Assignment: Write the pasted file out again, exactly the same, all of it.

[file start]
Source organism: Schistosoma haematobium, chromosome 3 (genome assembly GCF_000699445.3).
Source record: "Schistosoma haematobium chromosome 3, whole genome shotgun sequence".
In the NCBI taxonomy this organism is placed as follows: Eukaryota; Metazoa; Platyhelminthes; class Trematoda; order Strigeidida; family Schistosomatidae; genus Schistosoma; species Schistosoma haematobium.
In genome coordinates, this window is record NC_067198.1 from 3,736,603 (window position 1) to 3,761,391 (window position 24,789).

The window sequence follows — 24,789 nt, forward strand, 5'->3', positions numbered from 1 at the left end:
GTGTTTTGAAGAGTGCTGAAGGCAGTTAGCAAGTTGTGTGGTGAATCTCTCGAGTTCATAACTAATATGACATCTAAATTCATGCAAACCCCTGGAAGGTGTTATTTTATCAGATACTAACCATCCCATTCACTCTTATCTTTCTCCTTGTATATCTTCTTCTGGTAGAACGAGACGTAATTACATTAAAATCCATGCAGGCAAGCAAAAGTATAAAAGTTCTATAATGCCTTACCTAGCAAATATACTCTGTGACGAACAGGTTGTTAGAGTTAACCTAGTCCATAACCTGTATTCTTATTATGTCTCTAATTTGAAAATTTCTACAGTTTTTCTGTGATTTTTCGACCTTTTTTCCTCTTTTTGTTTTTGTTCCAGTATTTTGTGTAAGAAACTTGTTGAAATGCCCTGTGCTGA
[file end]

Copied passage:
Source organism: Schistosoma haematobium, chromosome 3 (genome assembly GCF_000699445.3).
Source record: "Schistosoma haematobium chromosome 3, whole genome shotgun sequence".
In the NCBI taxonomy this organism is placed as follows: Eukaryota; Metazoa; Platyhelminthes; class Trematoda; order Strigeidida; family Schistosomatidae; genus Schistosoma; species Schistosoma haematobium.
In genome coordinates, this window is record NC_067198.1 from 3,736,603 (window position 1) to 3,761,391 (window position 24,789).

The window sequence follows — 24,789 nt, forward strand, 5'->3', positions numbered from 1 at the left end:
GTGTTTTGAAGAGTGCTGAAGGCAGTTAGCAAGTTGTGTGGTGAATCTCTCGAGTTCATAACTAATATGACATCTAAATTCATGCAAACCCCTGGAAGGTGTTATTTTATCAGATACTAACCATCCCATTCACTCTTATCTTTCTCCTTGTATATCTTCTTCTGGTAGAACGAGACGTAATTACATTAAAATCCATGCAGGCAAGCAAAAGTATAAAAGTTCTATAATGCCTTACCTAGCAAATATACTCTGTGACGAACAGGTTGTTAGAGTTAACCTAGTCCATAACCTGTATTCTTATTATGTCTCTAATTTGAAAATTTCTACAGTTTTTCTGTGATTTTTCGACCTTTTTTCCTCTTTTTGTTTTTGTTCCAGTATTTTGTGTAAGAAACTTGTTGAAATGCCCTGTGCTGA